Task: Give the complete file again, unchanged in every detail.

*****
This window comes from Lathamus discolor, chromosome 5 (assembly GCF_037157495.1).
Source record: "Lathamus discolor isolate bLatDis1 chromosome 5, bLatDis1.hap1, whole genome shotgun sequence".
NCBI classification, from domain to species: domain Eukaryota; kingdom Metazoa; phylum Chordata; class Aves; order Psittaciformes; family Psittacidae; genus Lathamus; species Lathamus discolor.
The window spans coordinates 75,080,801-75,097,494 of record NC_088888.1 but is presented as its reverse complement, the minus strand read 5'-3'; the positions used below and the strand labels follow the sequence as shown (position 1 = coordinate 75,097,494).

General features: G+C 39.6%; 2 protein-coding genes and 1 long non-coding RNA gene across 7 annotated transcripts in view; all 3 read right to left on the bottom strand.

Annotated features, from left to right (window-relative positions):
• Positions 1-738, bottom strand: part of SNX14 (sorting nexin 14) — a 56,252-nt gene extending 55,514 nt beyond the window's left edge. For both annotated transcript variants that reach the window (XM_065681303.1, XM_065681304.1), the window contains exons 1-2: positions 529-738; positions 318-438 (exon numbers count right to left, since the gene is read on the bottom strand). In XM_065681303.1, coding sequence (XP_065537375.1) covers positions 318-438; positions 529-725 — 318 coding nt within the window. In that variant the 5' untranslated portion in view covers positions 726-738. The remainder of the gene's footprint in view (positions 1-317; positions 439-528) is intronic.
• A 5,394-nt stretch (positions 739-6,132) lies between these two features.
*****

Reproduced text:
This window comes from Lathamus discolor, chromosome 5 (assembly GCF_037157495.1).
Source record: "Lathamus discolor isolate bLatDis1 chromosome 5, bLatDis1.hap1, whole genome shotgun sequence".
NCBI classification, from domain to species: domain Eukaryota; kingdom Metazoa; phylum Chordata; class Aves; order Psittaciformes; family Psittacidae; genus Lathamus; species Lathamus discolor.
The window spans coordinates 75,080,801-75,097,494 of record NC_088888.1 but is presented as its reverse complement, the minus strand read 5'-3'; the positions used below and the strand labels follow the sequence as shown (position 1 = coordinate 75,097,494).

General features: G+C 39.6%; 2 protein-coding genes and 1 long non-coding RNA gene across 7 annotated transcripts in view; all 3 read right to left on the bottom strand.

Annotated features, from left to right (window-relative positions):
• Positions 1-738, bottom strand: part of SNX14 (sorting nexin 14) — a 56,252-nt gene extending 55,514 nt beyond the window's left edge. For both annotated transcript variants that reach the window (XM_065681303.1, XM_065681304.1), the window contains exons 1-2: positions 529-738; positions 318-438 (exon numbers count right to left, since the gene is read on the bottom strand). In XM_065681303.1, coding sequence (XP_065537375.1) covers positions 318-438; positions 529-725 — 318 coding nt within the window. In that variant the 5' untranslated portion in view covers positions 726-738. The remainder of the gene's footprint in view (positions 1-317; positions 439-528) is intronic.
• A 5,394-nt stretch (positions 739-6,132) lies between these two features.